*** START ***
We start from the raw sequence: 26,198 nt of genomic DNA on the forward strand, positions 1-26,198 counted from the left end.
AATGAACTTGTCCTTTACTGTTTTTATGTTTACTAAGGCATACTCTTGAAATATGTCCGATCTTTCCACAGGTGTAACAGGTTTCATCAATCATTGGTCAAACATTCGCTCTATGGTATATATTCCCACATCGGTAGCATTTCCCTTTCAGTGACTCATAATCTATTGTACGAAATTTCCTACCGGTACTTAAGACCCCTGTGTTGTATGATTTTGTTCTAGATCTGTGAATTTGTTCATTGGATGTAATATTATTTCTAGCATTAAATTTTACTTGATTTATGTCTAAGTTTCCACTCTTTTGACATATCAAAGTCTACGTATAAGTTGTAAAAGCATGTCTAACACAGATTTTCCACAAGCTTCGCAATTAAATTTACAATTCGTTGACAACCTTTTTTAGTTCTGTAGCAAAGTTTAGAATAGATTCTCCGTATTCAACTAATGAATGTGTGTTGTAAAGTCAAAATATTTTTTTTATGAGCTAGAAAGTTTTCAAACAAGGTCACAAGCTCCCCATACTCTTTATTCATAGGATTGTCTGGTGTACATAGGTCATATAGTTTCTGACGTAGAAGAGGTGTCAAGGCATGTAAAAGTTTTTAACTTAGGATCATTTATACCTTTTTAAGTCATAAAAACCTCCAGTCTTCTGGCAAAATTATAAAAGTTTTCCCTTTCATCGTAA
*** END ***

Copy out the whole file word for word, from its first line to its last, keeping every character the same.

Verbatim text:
We start from the raw sequence: 26,198 nt of genomic DNA on the forward strand, positions 1-26,198 counted from the left end.
AATGAACTTGTCCTTTACTGTTTTTATGTTTACTAAGGCATACTCTTGAAATATGTCCGATCTTTCCACAGGTGTAACAGGTTTCATCAATCATTGGTCAAACATTCGCTCTATGGTATATATTCCCACATCGGTAGCATTTCCCTTTCAGTGACTCATAATCTATTGTACGAAATTTCCTACCGGTACTTAAGACCCCTGTGTTGTATGATTTTGTTCTAGATCTGTGAATTTGTTCATTGGATGTAATATTATTTCTAGCATTAAATTTTACTTGATTTATGTCTAAGTTTCCACTCTTTTGACATATCAAAGTCTACGTATAAGTTGTAAAAGCATGTCTAACACAGATTTTCCACAAGCTTCGCAATTAAATTTACAATTCGTTGACAACCTTTTTTAGTTCTGTAGCAAAGTTTAGAATAGATTCTCCGTATTCAACTAATGAATGTGTGTTGTAAAGTCAAAATATTTTTTTTATGAGCTAGAAAGTTTTCAAACAAGGTCACAAGCTCCCCATACTCTTTATTCATAGGATTGTCTGGTGTACATAGGTCATATAGTTTCTGACGTAGAAGAGGTGTCAAGGCATGTAAAAGTTTTTAACTTAGGATCATTTATACCTTTTTAAGTCATAAAAACCTCCAGTCTTCTGGCAAAATTATAAAAGTTTTCCCTTTCATCGTAA